Amazon Web Services (AWS) today announced the launch of QuickSight, a new business intelligence (BI) service based in the Amazon cloud. It’s available in preview now.
It will be available for “a tenth of the cost of traditional business intelligence providers,” AWS senior vice president Andy Jassy said at the AWS re:Invent conference in Las Vegas today.
The tool is meant to be very easy to use — providing visualizations in as little as 60 seconds, Jassy said — and comes powered with Amazon’s new proprietary Super-Fast Parallel In-Memory Computation Engine (dubbed SPICE). The tool can automatically figure out which type of visualization to show first. And of course, it’s integrated with other AWS services. “As soon as we recognize an AWS customer and we take all of their data and store it in the various AWS stores,” Jassy said, “we move it to our query engine.”
Unlike some other news coming out of the AWS re:Invent conference in Las Vegas this week, this particular announcement is not a surprise. Over the weekend the Wall Street Journal reported on AWS’ plans to announce the service.
The rollout of the tool comes a couple of months after Microsoft’s cloud-based business intelligence service, Power BI, became generally available. And last year IBM brought its Cognos business intelligence software to its SoftLayer public cloud. Salesforce came out with its comparable Analytics Cloud last year, while startups like BIME, Birst, Domo, and GoodData offer standalone cloud BI tools.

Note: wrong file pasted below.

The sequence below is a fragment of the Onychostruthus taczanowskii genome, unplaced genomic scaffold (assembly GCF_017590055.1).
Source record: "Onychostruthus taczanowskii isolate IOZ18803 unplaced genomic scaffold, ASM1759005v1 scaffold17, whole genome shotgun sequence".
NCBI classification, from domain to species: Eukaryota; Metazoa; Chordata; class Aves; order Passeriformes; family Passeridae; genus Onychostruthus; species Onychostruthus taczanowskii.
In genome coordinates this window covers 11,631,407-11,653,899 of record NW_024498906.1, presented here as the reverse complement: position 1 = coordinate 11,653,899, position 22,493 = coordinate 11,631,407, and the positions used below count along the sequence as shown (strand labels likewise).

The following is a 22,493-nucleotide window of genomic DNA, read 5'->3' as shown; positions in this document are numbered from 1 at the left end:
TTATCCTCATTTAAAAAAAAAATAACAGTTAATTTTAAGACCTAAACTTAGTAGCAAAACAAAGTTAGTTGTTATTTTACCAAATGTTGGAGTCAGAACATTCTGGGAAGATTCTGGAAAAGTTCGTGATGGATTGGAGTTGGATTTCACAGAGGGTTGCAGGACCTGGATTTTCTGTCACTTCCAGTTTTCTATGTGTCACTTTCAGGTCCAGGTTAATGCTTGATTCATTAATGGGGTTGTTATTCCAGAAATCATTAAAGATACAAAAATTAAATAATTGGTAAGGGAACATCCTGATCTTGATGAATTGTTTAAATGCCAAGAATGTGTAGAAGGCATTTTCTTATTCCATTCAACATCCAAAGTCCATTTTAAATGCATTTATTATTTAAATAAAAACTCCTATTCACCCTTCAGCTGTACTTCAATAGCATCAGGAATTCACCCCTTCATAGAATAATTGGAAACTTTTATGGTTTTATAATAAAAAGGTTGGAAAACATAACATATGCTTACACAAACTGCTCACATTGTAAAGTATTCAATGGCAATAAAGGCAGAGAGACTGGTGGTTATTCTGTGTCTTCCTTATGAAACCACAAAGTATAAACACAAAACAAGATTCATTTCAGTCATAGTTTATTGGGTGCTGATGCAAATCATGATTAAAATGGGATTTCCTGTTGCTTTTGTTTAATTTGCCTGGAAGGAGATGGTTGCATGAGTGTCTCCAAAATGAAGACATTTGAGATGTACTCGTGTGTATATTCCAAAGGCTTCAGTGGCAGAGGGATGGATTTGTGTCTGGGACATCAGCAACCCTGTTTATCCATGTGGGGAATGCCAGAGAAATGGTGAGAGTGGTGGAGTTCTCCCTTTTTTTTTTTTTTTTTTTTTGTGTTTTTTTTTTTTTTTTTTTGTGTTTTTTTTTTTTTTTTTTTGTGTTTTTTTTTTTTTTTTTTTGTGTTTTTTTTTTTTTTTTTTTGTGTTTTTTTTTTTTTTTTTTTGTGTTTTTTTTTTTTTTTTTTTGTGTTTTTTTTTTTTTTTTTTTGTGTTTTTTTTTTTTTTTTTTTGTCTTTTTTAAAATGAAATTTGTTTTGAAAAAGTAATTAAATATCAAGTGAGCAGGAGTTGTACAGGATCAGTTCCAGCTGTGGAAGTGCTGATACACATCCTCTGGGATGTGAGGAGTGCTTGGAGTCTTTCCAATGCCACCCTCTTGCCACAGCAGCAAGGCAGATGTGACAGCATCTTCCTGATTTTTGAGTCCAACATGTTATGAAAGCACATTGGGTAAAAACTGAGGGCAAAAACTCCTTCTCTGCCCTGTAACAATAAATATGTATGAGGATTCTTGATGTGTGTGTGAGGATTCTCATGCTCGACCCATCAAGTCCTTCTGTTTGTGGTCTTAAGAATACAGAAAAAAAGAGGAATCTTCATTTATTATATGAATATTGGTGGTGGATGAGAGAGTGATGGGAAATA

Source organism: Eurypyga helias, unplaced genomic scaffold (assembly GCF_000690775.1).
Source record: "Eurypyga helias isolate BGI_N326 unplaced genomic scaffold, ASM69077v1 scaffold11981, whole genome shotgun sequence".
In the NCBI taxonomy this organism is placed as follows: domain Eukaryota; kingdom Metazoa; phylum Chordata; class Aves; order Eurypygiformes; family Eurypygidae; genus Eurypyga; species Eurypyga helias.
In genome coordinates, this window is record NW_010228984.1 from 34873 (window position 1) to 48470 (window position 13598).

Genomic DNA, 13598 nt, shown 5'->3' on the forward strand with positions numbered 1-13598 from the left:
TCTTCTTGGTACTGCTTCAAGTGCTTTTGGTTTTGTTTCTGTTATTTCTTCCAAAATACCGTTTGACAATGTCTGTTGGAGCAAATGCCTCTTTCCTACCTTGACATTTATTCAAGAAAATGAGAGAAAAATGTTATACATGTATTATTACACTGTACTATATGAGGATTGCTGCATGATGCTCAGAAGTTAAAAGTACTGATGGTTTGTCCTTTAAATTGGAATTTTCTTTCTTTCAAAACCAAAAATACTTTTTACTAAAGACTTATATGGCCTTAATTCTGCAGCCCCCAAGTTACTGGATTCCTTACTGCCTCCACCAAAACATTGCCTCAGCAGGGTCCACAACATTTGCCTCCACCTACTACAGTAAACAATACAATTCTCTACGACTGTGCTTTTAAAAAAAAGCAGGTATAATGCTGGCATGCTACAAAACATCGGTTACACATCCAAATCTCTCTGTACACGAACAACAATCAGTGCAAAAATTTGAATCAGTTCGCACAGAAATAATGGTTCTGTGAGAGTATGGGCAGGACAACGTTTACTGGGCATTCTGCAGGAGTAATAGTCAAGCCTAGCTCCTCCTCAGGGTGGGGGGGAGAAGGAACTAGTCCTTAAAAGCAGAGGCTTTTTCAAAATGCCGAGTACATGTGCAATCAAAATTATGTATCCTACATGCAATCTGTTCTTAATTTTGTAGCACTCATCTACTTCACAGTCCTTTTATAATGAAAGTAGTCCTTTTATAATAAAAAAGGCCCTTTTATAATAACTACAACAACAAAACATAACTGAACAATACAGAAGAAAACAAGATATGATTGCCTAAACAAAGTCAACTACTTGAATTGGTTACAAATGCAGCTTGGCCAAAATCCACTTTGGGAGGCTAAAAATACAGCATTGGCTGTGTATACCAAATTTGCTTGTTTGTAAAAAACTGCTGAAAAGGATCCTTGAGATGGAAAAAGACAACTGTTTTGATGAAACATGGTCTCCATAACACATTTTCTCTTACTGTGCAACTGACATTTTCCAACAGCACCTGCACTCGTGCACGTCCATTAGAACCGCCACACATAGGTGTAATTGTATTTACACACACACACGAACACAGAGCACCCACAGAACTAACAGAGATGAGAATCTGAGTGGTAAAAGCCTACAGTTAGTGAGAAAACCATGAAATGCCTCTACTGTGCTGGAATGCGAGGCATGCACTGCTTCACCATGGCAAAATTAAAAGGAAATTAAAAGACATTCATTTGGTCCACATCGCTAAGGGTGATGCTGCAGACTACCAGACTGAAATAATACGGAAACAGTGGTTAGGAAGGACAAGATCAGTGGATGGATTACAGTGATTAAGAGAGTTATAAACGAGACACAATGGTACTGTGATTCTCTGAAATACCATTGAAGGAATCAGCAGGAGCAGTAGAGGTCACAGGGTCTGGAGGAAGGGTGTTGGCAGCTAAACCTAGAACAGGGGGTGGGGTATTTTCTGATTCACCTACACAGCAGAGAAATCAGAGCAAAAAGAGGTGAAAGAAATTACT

AWS is the biggest public cloud of them all, larger than both SoftLayer and Microsoft’s Azure. So today’s announcement is a big deal in the land of BI, which data analysts use to ask questions of data and produce charts and dashboards.
AWS is clearly aware of the impact here: AWS product strategy executive Matt Wood even said today that Domo, Qlik, Tableau, and Tibco BI tools can plug into QuickSight’s SPICE engine and run queries. AWS provides visualizations and dashboards of live data that anyone can log on and access. They can also be shared over email or embedded into websites.
AWS has brought out several types of cloud-based software over the past several years. Just last week it entered the managed Elasticsearch market. Earlier this year AWS got into the API management business. Last year it started competing with GitHub, Dropbox, and Parse.
But BI is a core component in enterprise tech — this is different. Today’s news demonstrates just how far Amazon has gone since launching AWS in 2006. Back then, AWS just comprised compute and storage services for individual developers. Some entire companies run all of their computing on AWS. Now that it has its very own BI tool, AWS — with its $7.3 billion in annual revenue run rate — can legitimately be called an enterprise software vendor.
A blog post has more detail on QuickSight.
Find all our coverage of AWS re:Invent here.
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